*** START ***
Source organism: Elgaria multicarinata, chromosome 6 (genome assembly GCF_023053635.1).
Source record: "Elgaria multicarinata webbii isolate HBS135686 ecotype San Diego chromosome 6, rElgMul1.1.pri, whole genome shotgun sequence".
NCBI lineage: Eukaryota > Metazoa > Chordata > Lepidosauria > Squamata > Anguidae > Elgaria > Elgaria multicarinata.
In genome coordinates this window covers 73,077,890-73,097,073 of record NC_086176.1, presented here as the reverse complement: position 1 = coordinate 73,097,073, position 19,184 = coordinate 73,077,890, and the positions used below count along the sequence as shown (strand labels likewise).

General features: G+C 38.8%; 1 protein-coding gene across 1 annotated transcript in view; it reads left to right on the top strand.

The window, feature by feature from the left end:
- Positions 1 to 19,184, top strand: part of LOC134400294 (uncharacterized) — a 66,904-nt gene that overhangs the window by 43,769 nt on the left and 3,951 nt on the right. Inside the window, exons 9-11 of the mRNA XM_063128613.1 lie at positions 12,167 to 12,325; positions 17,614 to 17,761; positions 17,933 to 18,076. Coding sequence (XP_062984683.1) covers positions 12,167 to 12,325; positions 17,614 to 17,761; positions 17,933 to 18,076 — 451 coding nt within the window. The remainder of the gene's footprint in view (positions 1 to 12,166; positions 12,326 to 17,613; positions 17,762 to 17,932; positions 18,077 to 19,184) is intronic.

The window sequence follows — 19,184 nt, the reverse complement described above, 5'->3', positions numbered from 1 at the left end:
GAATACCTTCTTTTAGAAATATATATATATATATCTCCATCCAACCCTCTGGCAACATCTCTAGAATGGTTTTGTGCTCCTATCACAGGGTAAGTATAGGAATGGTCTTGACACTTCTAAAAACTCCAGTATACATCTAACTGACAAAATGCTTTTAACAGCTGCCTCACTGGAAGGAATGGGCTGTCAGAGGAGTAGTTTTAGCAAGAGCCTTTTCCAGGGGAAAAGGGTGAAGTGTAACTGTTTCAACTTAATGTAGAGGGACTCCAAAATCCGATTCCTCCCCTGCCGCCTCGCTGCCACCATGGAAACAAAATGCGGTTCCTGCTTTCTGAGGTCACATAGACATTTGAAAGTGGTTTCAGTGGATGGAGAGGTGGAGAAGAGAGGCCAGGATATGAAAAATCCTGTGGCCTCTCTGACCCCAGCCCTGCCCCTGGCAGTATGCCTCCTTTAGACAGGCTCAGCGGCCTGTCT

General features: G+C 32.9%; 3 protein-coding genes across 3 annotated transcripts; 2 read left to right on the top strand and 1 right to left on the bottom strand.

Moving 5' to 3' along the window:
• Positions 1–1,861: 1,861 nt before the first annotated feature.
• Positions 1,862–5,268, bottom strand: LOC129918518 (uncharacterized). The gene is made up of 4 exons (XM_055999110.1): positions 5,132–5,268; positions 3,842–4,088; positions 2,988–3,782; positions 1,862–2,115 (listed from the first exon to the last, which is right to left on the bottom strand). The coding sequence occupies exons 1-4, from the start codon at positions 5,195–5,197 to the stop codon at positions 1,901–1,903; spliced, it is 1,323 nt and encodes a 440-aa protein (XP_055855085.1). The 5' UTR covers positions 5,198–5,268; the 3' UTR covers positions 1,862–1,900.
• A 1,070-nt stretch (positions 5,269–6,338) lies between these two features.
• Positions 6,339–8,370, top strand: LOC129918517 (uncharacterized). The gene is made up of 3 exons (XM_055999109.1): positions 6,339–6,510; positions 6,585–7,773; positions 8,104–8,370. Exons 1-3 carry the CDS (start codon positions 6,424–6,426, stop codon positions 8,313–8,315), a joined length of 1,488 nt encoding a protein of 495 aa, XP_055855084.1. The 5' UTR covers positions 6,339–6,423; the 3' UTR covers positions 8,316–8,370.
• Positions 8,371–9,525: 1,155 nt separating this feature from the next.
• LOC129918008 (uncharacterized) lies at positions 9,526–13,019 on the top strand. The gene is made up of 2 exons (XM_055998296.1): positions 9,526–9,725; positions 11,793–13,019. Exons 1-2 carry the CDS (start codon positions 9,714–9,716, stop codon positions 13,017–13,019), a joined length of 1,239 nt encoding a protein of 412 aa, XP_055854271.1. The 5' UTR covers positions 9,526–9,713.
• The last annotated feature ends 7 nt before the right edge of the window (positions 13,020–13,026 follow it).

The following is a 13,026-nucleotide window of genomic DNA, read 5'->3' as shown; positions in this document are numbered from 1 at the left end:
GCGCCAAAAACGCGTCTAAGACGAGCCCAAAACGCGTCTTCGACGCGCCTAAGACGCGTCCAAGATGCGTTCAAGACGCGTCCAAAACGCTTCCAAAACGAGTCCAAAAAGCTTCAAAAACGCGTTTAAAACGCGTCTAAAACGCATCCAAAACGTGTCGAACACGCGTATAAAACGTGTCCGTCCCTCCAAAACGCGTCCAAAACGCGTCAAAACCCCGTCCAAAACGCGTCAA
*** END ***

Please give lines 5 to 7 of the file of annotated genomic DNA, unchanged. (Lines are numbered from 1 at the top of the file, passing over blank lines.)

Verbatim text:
General features: G+C 38.8%; 1 protein-coding gene across 1 annotated transcript in view; it reads left to right on the top strand.

The window, feature by feature from the left end:
- Positions 1 to 19,184, top strand: part of LOC134400294 (uncharacterized) — a 66,904-nt gene that overhangs the window by 43,769 nt on the left and 3,951 nt on the right. Inside the window, exons 9-11 of the mRNA XM_063128613.1 lie at positions 12,167 to 12,325; positions 17,614 to 17,761; positions 17,933 to 18,076. Coding sequence (XP_062984683.1) covers positions 12,167 to 12,325; positions 17,614 to 17,761; positions 17,933 to 18,076 — 451 coding nt within the window. The remainder of the gene's footprint in view (positions 1 to 12,166; positions 12,326 to 17,613; positions 17,762 to 17,932; positions 18,077 to 19,184) is intronic.